Deborah Willis

Deborah Willis
Deborah Willis

Deborah Willis

Doctor of Humanities
In awarding the 2023 honorary degrees, President Peter Salovey read the following personalized citation.

Photographer and sublime visual artist, with a keen eye and a deep sense of context, you have given us a legacy of images that explore, document, and celebrate the African American experience. With indomitable will, you have labored to preserve the memorable work of artists which otherwise might have been lost to history. For “reframing” our perceptual understanding and helping us to “see” better that visual culture can play a part in social change, Yale is privileged to confer on you the degree of Doctor of Humanities.

Deborah Willis—the esteemed photographic artist and historian whose research and publications have been foundational to the scholarly study of African American photography—is a University Professor at New York University, chair of the Department of Photography & Imaging at NYU’s Tisch School of the Arts, and director of the university’s Center for Black Visual Culture. A prolific author of books on photography, she has dedicated her life’s work to studying, curating, and celebrating images that reveal the world through African American eyes.

The seeds of Willis’s career were sown in earliest childhood. Born in Philadelphia, she was raised in a family that celebrated the arts, and her curiosity was piqued by her father’s interest in photography. She studied at the Philadelphia College of Art, from which she earned her bachelor of fine arts, and the Pratt Institute, where she received a master of fine arts. She would later complete a master of arts in art history at the City University of New York and a doctorate in cultural studies from George Mason University. Her first publication, Black Photographers, 1840–1940: An Illustrated Bio-Bibliography, grew out of her research as an undergraduate student. It broke new ground as the first book to comprehensively document the history of Black photographers in the United States, shining a spotlight on their presence from the very inception of the medium.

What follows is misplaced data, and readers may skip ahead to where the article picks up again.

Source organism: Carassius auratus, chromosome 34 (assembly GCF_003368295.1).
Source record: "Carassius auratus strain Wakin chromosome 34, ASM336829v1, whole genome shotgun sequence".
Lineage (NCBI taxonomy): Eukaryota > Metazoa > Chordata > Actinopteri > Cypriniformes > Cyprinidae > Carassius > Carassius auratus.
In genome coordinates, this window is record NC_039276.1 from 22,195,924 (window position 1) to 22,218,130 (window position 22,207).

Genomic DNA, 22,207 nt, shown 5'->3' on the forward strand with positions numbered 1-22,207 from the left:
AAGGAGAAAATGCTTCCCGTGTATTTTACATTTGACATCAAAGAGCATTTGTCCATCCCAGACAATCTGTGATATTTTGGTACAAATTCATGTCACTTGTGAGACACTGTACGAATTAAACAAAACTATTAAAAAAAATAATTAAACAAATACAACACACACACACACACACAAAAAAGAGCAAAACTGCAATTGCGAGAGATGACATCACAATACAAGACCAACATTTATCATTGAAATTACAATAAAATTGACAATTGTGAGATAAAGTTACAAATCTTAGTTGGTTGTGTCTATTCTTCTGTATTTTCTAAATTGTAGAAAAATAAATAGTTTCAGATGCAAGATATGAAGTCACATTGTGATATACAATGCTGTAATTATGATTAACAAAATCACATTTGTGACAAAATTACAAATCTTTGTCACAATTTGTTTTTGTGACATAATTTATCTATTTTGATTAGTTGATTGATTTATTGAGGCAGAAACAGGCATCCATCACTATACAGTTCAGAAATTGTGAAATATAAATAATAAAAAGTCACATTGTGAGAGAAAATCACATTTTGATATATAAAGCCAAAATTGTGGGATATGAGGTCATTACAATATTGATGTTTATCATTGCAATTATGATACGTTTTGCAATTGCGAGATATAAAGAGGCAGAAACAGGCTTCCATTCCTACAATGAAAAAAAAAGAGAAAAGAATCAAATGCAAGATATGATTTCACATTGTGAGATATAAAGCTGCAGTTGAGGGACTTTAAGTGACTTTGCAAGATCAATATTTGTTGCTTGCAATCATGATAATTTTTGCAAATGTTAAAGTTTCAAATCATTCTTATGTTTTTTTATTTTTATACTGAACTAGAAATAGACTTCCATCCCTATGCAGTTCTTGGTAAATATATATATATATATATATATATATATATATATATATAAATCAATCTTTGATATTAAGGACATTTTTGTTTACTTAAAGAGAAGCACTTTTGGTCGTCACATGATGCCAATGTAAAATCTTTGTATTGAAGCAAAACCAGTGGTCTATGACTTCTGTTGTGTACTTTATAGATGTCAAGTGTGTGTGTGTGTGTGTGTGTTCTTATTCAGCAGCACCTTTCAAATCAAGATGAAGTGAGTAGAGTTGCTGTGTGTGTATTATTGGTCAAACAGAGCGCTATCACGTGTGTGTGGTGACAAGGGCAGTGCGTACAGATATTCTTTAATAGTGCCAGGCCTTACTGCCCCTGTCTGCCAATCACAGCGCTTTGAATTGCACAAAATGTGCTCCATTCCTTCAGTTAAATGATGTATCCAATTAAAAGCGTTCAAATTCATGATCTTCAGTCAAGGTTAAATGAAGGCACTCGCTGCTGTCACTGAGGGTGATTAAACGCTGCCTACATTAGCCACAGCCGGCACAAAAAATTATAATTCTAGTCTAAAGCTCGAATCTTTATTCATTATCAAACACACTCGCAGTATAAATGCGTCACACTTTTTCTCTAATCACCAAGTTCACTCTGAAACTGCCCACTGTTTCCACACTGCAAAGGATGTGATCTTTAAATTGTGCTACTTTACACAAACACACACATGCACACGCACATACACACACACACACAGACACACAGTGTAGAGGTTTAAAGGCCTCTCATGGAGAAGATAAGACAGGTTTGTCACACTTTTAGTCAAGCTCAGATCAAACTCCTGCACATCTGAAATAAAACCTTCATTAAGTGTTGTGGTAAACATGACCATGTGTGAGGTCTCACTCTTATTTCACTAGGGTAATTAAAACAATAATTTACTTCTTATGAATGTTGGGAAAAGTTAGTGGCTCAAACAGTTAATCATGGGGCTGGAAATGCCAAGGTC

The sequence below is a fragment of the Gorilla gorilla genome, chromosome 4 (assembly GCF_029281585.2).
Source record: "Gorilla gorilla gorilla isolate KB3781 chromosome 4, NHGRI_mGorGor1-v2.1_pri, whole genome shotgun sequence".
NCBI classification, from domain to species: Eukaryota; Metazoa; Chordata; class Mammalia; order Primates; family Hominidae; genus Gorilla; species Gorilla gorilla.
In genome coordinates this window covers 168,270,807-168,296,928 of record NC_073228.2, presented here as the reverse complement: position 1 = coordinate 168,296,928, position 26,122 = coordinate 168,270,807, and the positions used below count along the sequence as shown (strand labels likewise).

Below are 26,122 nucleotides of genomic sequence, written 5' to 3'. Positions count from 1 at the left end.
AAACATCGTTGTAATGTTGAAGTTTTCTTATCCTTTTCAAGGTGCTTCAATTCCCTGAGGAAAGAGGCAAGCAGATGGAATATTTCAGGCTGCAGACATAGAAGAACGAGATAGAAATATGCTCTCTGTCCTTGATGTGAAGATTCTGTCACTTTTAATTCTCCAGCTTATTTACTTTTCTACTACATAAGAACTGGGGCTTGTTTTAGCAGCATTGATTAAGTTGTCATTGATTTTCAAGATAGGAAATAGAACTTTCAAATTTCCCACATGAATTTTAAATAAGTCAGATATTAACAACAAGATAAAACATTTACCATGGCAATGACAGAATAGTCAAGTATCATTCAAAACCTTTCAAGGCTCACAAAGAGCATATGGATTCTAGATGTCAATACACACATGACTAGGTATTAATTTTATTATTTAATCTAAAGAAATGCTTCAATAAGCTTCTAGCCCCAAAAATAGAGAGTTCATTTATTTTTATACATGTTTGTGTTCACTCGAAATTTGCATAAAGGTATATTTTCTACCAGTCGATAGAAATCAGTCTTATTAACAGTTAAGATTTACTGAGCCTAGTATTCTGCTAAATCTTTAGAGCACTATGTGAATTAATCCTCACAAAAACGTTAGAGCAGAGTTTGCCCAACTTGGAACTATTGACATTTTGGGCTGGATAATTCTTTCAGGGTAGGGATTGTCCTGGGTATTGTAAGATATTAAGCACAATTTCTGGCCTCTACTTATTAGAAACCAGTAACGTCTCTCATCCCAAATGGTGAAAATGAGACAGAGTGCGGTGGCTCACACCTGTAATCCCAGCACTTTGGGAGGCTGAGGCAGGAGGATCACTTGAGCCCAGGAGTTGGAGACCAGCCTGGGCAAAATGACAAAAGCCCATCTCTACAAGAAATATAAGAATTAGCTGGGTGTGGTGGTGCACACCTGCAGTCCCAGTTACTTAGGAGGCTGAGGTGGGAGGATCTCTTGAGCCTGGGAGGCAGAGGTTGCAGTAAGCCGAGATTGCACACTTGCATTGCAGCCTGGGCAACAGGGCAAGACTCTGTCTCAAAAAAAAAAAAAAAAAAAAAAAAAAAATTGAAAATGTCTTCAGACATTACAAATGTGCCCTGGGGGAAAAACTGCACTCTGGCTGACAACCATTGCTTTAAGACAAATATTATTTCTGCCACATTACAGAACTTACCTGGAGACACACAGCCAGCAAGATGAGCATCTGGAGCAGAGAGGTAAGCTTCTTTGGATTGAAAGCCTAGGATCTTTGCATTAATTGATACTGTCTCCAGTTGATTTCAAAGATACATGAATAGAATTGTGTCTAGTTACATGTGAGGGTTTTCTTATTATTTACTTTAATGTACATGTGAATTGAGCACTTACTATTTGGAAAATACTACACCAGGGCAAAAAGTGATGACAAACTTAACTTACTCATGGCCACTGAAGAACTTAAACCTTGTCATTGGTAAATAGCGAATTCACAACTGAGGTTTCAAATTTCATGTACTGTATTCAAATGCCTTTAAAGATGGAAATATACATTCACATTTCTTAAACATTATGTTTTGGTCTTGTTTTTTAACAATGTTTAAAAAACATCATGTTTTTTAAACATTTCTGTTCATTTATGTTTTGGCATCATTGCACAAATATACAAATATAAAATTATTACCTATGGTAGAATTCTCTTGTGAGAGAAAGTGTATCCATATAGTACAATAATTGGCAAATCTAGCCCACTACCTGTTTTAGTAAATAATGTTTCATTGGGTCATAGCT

“Always remember that the arts are essential. Art teaches us that every life has value. Continue to uncover new interpretations in the archive, explore the arts, science and social justice; continue to make a difference in our world…and help to make our future secure. Possibilities move us.”

Ever since, Willis has pursued a multifaceted professional career as an art photographer, a teacher of photography and cultural history, one of the nation’s leading historians of African American photography, and a curator of African diasporic cultures. Prior to joining NYU, she served as curator of photography at the New York Public Library’s Schomburg Center for Research in Black Culture, as exhibitions curator for the Smithsonian Institution’s Center for African American History and Culture, and as the Lehman Brady Visiting Joint Chair Professor at Duke University and the University of North Carolina at Chapel Hill. In addition to making art, writing, and teaching, she has served as a consultant to museums, archives, and educational centers, and on media projects including the documentary Question Bridge: Black Males and the PBS series American Photography: A Century of Images. Willis is a co-producer of the 2014 film (based on her book Reflections in BlackThrough a Lens Darkly: Black Photographers and the Emergence of a People, which received a documentary planning grant from the National Endowment for the Humanities.

For her transformative work examining photography’s complex histories, visual culture, contemporary women photographers, and beauty, Willis has earned numerous honors including a MacArthur Fellowship “genius grant” (2000) and a Guggenheim Fellowship (2005). She also was a recipient of the Richard D. Cohen Fellowship in African and African American Art at Harvard University’s Hutchins Center for African & African American Research, and of the Alphonse Fletcher, Jr. Fellowship. In 2019 she was the Robert Mapplethorpe Photographer in Residence of the American Academy in Rome, and in 2022 she was awarded the Don Tyson Prize for the Advancement of American Art by the Crystal Bridges Museum in Bentonville, Arkansas.

Willis, who lives in New York City, is married to Hank Thomas, a musician and scientist. Their son, Hank Willis Thomas, is a conceptual artist, also based in New York, with whom Willis gave a 2017 TED Talk about their shared bond as artists.

Photos courtesy of Laylah Amatullah Barrayn and Ketchum Studios